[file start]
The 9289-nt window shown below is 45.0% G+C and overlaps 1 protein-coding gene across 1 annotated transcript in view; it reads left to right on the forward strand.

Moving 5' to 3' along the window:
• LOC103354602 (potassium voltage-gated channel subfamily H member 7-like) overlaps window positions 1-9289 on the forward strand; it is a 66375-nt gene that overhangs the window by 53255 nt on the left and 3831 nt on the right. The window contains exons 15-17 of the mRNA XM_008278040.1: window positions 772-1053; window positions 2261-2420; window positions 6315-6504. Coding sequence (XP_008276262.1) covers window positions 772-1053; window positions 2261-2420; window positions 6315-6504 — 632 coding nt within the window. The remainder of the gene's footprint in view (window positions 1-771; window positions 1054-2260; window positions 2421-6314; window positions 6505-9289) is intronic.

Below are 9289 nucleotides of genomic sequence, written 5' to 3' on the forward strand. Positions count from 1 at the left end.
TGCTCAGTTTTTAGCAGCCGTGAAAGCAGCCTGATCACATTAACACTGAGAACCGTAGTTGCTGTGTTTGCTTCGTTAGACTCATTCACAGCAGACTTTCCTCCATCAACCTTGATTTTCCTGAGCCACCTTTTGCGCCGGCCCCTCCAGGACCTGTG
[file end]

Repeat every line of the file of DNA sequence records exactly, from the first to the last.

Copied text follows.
The 9289-nt window shown below is 45.0% G+C and overlaps 1 protein-coding gene across 1 annotated transcript in view; it reads left to right on the forward strand.

Moving 5' to 3' along the window:
• LOC103354602 (potassium voltage-gated channel subfamily H member 7-like) overlaps window positions 1-9289 on the forward strand; it is a 66375-nt gene that overhangs the window by 53255 nt on the left and 3831 nt on the right. The window contains exons 15-17 of the mRNA XM_008278040.1: window positions 772-1053; window positions 2261-2420; window positions 6315-6504. Coding sequence (XP_008276262.1) covers window positions 772-1053; window positions 2261-2420; window positions 6315-6504 — 632 coding nt within the window. The remainder of the gene's footprint in view (window positions 1-771; window positions 1054-2260; window positions 2421-6314; window positions 6505-9289) is intronic.

Below are 9289 nucleotides of genomic sequence, written 5' to 3' on the forward strand. Positions count from 1 at the left end.
TGCTCAGTTTTTAGCAGCCGTGAAAGCAGCCTGATCACATTAACACTGAGAACCGTAGTTGCTGTGTTTGCTTCGTTAGACTCATTCACAGCAGACTTTCCTCCATCAACCTTGATTTTCCTGAGCCACCTTTTGCGCCGGCCCCTCCAGGACCTGTG